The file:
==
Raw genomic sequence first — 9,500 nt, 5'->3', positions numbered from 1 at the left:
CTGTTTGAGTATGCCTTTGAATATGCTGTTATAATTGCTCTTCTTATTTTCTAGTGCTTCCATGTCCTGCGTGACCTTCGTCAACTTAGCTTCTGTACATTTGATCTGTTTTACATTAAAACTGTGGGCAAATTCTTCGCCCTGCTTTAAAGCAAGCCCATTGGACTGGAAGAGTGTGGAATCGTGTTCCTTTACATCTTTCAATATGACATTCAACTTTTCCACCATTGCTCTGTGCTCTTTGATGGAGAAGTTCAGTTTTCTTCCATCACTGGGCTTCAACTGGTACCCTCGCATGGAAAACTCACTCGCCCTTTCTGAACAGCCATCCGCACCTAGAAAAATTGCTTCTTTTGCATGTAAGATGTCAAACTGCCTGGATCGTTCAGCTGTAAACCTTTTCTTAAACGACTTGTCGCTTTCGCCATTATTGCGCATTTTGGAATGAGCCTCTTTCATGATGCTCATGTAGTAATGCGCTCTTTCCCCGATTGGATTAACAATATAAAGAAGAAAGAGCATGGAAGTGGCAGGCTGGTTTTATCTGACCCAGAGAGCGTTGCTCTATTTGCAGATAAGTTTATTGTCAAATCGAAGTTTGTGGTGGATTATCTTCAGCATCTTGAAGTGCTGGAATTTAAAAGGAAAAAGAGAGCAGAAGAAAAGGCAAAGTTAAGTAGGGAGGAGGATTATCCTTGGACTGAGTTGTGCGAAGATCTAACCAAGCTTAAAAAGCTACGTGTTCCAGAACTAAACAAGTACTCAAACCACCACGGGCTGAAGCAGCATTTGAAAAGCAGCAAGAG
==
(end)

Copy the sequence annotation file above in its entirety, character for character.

Raw genomic sequence first — 9,500 nt, 5'->3', positions numbered from 1 at the left:
CTGTTTGAGTATGCCTTTGAATATGCTGTTATAATTGCTCTTCTTATTTTCTAGTGCTTCCATGTCCTGCGTGACCTTCGTCAACTTAGCTTCTGTACATTTGATCTGTTTTACATTAAAACTGTGGGCAAATTCTTCGCCCTGCTTTAAAGCAAGCCCATTGGACTGGAAGAGTGTGGAATCGTGTTCCTTTACATCTTTCAATATGACATTCAACTTTTCCACCATTGCTCTGTGCTCTTTGATGGAGAAGTTCAGTTTTCTTCCATCACTGGGCTTCAACTGGTACCCTCGCATGGAAAACTCACTCGCCCTTTCTGAACAGCCATCCGCACCTAGAAAAATTGCTTCTTTTGCATGTAAGATGTCAAACTGCCTGGATCGTTCAGCTGTAAACCTTTTCTTAAACGACTTGTCGCTTTCGCCATTATTGCGCATTTTGGAATGAGCCTCTTTCATGATGCTCATGTAGTAATGCGCTCTTTCCCCGATTGGATTAACAATATAAAGAAGAAAGAGCATGGAAGTGGCAGGCTGGTTTTATCTGACCCAGAGAGCGTTGCTCTATTTGCAGATAAGTTTATTGTCAAATCGAAGTTTGTGGTGGATTATCTTCAGCATCTTGAAGTGCTGGAATTTAAAAGGAAAAAGAGAGCAGAAGAAAAGGCAAAGTTAAGTAGGGAGGAGGATTATCCTTGGACTGAGTTGTGCGAAGATCTAACCAAGCTTAAAAAGCTACGTGTTCCAGAACTAAACAAGTACTCAAACCACCACGGGCTGAAGCAGCATTTGAAAAGCAGCAAGAG